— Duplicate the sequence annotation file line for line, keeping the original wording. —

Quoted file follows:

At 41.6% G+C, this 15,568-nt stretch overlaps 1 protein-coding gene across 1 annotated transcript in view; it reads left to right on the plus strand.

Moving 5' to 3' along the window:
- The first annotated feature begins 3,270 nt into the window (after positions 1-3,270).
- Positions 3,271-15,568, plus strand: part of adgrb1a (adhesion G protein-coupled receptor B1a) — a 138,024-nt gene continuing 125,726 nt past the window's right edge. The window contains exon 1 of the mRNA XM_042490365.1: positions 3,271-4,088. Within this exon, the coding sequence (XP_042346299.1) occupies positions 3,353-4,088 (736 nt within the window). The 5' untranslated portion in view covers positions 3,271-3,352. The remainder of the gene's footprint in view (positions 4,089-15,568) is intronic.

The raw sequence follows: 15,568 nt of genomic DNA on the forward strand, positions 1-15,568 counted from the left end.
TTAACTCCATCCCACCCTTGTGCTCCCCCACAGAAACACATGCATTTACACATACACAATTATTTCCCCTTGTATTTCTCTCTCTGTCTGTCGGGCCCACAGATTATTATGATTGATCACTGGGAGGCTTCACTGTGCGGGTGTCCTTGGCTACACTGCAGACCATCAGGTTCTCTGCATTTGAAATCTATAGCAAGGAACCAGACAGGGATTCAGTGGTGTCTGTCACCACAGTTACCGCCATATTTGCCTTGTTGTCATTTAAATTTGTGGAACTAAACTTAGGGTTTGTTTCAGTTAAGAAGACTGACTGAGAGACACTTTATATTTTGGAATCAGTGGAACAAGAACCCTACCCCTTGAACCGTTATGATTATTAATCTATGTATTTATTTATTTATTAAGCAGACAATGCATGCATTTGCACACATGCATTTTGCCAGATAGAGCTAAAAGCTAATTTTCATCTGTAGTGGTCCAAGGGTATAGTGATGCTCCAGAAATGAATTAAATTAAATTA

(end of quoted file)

At 41.6% G+C, this 15,568-nt stretch overlaps 1 protein-coding gene across 1 annotated transcript in view; it reads left to right on the plus strand.

Moving 5' to 3' along the window:
- The first annotated feature begins 3,270 nt into the window (after positions 1-3,270).
- Positions 3,271-15,568, plus strand: part of adgrb1a (adhesion G protein-coupled receptor B1a) — a 138,024-nt gene continuing 125,726 nt past the window's right edge. The window contains exon 1 of the mRNA XM_042490365.1: positions 3,271-4,088. Within this exon, the coding sequence (XP_042346299.1) occupies positions 3,353-4,088 (736 nt within the window). The 5' untranslated portion in view covers positions 3,271-3,352. The remainder of the gene's footprint in view (positions 4,089-15,568) is intronic.

The raw sequence follows: 15,568 nt of genomic DNA on the forward strand, positions 1-15,568 counted from the left end.
TTAACTCCATCCCACCCTTGTGCTCCCCCACAGAAACACATGCATTTACACATACACAATTATTTCCCCTTGTATTTCTCTCTCTGTCTGTCGGGCCCACAGATTATTATGATTGATCACTGGGAGGCTTCACTGTGCGGGTGTCCTTGGCTACACTGCAGACCATCAGGTTCTCTGCATTTGAAATCTATAGCAAGGAACCAGACAGGGATTCAGTGGTGTCTGTCACCACAGTTACCGCCATATTTGCCTTGTTGTCATTTAAATTTGTGGAACTAAACTTAGGGTTTGTTTCAGTTAAGAAGACTGACTGAGAGACACTTTATATTTTGGAATCAGTGGAACAAGAACCCTACCCCTTGAACCGTTATGATTATTAATCTATGTATTTATTTATTTATTAAGCAGACAATGCATGCATTTGCACACATGCATTTTGCCAGATAGAGCTAAAAGCTAATTTTCATCTGTAGTGGTCCAAGGGTATAGTGATGCTCCAGAAATGAATTAAATTAAATTA